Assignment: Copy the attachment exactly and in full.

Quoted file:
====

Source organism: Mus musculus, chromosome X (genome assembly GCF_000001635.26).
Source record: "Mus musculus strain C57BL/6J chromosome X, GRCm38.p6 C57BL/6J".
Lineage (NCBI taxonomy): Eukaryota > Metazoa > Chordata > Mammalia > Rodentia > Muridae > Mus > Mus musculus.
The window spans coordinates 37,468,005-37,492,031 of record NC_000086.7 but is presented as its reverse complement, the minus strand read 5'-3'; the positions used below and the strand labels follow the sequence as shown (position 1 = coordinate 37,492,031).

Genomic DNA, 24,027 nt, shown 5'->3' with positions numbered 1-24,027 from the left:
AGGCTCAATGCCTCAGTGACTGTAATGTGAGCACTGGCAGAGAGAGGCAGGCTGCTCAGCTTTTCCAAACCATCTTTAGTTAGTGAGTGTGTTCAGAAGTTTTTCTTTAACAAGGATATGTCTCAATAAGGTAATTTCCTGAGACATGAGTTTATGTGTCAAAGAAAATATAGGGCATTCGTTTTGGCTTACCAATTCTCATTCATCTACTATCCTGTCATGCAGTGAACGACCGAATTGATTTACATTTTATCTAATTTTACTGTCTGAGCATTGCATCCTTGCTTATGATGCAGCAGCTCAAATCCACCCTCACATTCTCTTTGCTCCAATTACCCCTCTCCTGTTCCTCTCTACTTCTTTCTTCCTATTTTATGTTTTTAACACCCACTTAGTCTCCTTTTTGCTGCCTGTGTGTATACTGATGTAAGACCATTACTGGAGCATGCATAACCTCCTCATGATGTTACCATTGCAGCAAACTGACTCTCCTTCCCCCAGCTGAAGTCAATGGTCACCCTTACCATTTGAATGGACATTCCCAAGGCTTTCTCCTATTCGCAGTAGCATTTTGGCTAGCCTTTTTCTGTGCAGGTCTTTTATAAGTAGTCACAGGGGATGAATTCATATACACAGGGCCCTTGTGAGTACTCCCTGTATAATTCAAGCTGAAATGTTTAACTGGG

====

Source organism: Mus musculus, chromosome X (genome assembly GCF_000001635.26).
Source record: "Mus musculus strain C57BL/6J chromosome X, GRCm38.p6 C57BL/6J".
Lineage (NCBI taxonomy): Eukaryota > Metazoa > Chordata > Mammalia > Rodentia > Muridae > Mus > Mus musculus.
The window spans coordinates 37,468,005-37,492,031 of record NC_000086.7 but is presented as its reverse complement, the minus strand read 5'-3'; the positions used below and the strand labels follow the sequence as shown (position 1 = coordinate 37,492,031).

Genomic DNA, 24,027 nt, shown 5'->3' with positions numbered 1-24,027 from the left:
AGGCTCAATGCCTCAGTGACTGTAATGTGAGCACTGGCAGAGAGAGGCAGGCTGCTCAGCTTTTCCAAACCATCTTTAGTTAGTGAGTGTGTTCAGAAGTTTTTCTTTAACAAGGATATGTCTCAATAAGGTAATTTCCTGAGACATGAGTTTATGTGTCAAAGAAAATATAGGGCATTCGTTTTGGCTTACCAATTCTCATTCATCTACTATCCTGTCATGCAGTGAACGACCGAATTGATTTACATTTTATCTAATTTTACTGTCTGAGCATTGCATCCTTGCTTATGATGCAGCAGCTCAAATCCACCCTCACATTCTCTTTGCTCCAATTACCCCTCTCCTGTTCCTCTCTACTTCTTTCTTCCTATTTTATGTTTTTAACACCCACTTAGTCTCCTTTTTGCTGCCTGTGTGTATACTGATGTAAGACCATTACTGGAGCATGCATAACCTCCTCATGATGTTACCATTGCAGCAAACTGACTCTCCTTCCCCCAGCTGAAGTCAATGGTCACCCTTACCATTTGAATGGACATTCCCAAGGCTTTCTCCTATTCGCAGTAGCATTTTGGCTAGCCTTTTTCTGTGCAGGTCTTTTATAAGTAGTCACAGGGGATGAATTCATATACACAGGGCCCTTGTGAGTACTCCCTGTATAATTCAAGCTGAAATGTTTAACTGGG